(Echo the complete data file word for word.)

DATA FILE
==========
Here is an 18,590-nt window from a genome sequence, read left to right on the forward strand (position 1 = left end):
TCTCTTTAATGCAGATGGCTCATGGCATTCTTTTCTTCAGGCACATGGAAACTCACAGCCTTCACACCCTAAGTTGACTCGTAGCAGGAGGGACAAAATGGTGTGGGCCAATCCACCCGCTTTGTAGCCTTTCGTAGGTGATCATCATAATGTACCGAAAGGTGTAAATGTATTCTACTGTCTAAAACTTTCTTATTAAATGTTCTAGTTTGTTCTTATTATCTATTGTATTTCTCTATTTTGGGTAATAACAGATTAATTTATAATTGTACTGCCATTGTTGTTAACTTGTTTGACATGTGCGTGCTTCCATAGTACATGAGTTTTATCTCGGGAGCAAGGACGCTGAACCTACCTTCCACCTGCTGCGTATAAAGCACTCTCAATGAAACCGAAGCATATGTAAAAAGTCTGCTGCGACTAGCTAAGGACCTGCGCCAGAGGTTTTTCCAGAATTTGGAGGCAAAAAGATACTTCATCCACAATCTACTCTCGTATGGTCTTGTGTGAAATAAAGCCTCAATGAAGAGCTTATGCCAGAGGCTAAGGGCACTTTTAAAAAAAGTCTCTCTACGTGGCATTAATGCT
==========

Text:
Here is an 18,590-nt window from a genome sequence, read left to right on the forward strand (position 1 = left end):
TCTCTTTAATGCAGATGGCTCATGGCATTCTTTTCTTCAGGCACATGGAAACTCACAGCCTTCACACCCTAAGTTGACTCGTAGCAGGAGGGACAAAATGGTGTGGGCCAATCCACCCGCTTTGTAGCCTTTCGTAGGTGATCATCATAATGTACCGAAAGGTGTAAATGTATTCTACTGTCTAAAACTTTCTTATTAAATGTTCTAGTTTGTTCTTATTATCTATTGTATTTCTCTATTTTGGGTAATAACAGATTAATTTATAATTGTACTGCCATTGTTGTTAACTTGTTTGACATGTGCGTGCTTCCATAGTACATGAGTTTTATCTCGGGAGCAAGGACGCTGAACCTACCTTCCACCTGCTGCGTATAAAGCACTCTCAATGAAACCGAAGCATATGTAAAAAGTCTGCTGCGACTAGCTAAGGACCTGCGCCAGAGGTTTTTCCAGAATTTGGAGGCAAAAAGATACTTCATCCACAATCTACTCTCGTATGGTCTTGTGTGAAATAAAGCCTCAATGAAGAGCTTATGCCAGAGGCTAAGGGCACTTTTAAAAAAAGTCTCTCTACGTGGCATTAATGCT